Title: Creepers
Published by: Vanguard Press
Pages: 354
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On a cold October night, five people gather in a run-down hotel on the Jersey shore and prepare to break into the Paragon Hotel. Thåe once-magnificent structure is now boarded up and marked for demolition. They are “creepers”: urban explorers with a passion for investigating abandoned buildings and their dying secrets. Reporter Frank Balenger joins them to profile this highly illegal activity for the New York Times. But he isn’t looking for just another story, and soon after they enter the rat-infested tunnel leading to the hotel, he gets more than he bargained for. Danger, fear, and death await the creepers in a place ravaged by time and redolent of evil. The darkest secrets live in places you’re not supposed to be.


“…scarier and more spine-tingling than any ghost story…as tense and chilling as Dean Koontz and Stephen King. Don’t schedule an early morning meeting if you’re planning to read this book, because Creepers is likely to keep you up all night.”
Chicago Sun-Times 

—Stephen King

"It’s been years since I've read a thriller as good as Creepers."
Douglas Preston (co-author with Lincoln Child) of The Cabinet of Curiosities and other Pendergast novels 

“With its nonstop cascade of ingeniously contrived dangers and assaults, culminating in an apocalyptic finale, Creepers provides the essence of all thrillers: an intense emotional effect that will leave readers drained.”
Washington Post


In 2004, I read an article about blocks of buildings that were abandoned in downtown Detroit and Buffalo during the riots in the late 1960s. You’d think that if people abandoned buildings, they would bring a truck and remove the furniture, etc., but in fact, nothing of the sort happened. The owners simply fled. After a couple of years, the city governments debated about tearing down the buildings but instead decided to seal them for possible later use.  And there they sit today—time capsules about 1968, old TVs, rotary telephones, office documents, newspapers and magazines from 1968, and so on. Entering those buildings is like returning to that decade.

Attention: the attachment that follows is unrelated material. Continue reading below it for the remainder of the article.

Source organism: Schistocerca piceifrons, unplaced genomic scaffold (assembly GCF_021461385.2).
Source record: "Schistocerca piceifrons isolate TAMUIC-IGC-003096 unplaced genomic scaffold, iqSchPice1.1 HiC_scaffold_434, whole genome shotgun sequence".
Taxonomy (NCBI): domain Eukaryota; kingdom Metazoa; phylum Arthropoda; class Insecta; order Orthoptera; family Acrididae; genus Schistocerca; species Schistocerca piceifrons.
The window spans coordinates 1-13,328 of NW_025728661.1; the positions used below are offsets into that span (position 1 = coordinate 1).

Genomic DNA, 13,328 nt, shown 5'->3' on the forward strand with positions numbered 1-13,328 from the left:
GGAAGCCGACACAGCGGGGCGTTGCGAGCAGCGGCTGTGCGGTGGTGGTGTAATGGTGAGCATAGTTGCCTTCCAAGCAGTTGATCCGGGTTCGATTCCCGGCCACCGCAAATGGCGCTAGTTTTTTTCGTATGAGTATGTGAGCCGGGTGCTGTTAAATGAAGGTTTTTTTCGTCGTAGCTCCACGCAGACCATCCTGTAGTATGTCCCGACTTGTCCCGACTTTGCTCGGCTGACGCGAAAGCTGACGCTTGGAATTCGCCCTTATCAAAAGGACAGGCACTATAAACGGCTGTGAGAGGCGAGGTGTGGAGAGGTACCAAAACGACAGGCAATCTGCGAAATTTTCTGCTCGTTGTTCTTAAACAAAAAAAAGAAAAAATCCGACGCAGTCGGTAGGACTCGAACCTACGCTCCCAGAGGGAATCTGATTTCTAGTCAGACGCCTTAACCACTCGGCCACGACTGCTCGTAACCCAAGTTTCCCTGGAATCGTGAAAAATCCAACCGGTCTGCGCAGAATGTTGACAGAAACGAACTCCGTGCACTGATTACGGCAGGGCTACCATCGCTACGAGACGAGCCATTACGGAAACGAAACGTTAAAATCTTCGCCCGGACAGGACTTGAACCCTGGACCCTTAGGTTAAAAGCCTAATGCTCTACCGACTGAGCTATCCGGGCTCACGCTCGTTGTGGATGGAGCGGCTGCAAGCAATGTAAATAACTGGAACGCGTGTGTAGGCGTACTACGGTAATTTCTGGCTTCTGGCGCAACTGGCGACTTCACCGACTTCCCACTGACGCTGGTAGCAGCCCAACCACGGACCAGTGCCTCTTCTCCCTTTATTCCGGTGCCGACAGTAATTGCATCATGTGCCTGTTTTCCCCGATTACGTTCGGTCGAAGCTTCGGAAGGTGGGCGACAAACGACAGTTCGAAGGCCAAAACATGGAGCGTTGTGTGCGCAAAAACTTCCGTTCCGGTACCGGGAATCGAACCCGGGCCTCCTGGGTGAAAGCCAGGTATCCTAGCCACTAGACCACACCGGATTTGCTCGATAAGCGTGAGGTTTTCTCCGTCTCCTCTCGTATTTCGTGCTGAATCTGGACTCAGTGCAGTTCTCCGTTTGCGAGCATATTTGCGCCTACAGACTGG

I soon learned that urban explorers (their nickname is “creepers”) do exactly that. Their interest in history and architecture motivates them to go back in time by sneaking into those old buildings, which are now in such disrepair that they’re dangerous. Hardhats, thick-soled boots, methane-and-carbon-monoxide detectors, crowbars: these are only some of the equipment that creepers need. “Leave nothing but footprints. Take nothing but photographs.” That’s their motto.

I decided that this would make a fascinating situation for a novel. In the end I didn’t use Detroit or Buffalo. Instead I chose Asbury Park on the New Jersey shore because Asbury Park was once the crown-jewel resort on the East Coast before a hurricane, a fire, and a riot reduced it to a shadow of what it once was. That tragic story matches what happens during eight hours of terror in the once-grand Paragon Hotel. The book is written in real time, which means that every instant of every breath of 8 hours is dramatized. There aren’t any cuts or leaps forward, as in “Five minutes later, he reached the second floor.” Those five minutes are dramatized. No novel has ever used this technique so extremely. The unabridged Brilliance Audio book lasts eight hours, as long as the story would take to occur in life. The Horror Writers Association gave Creepers its best-novel Bram Stoker Award.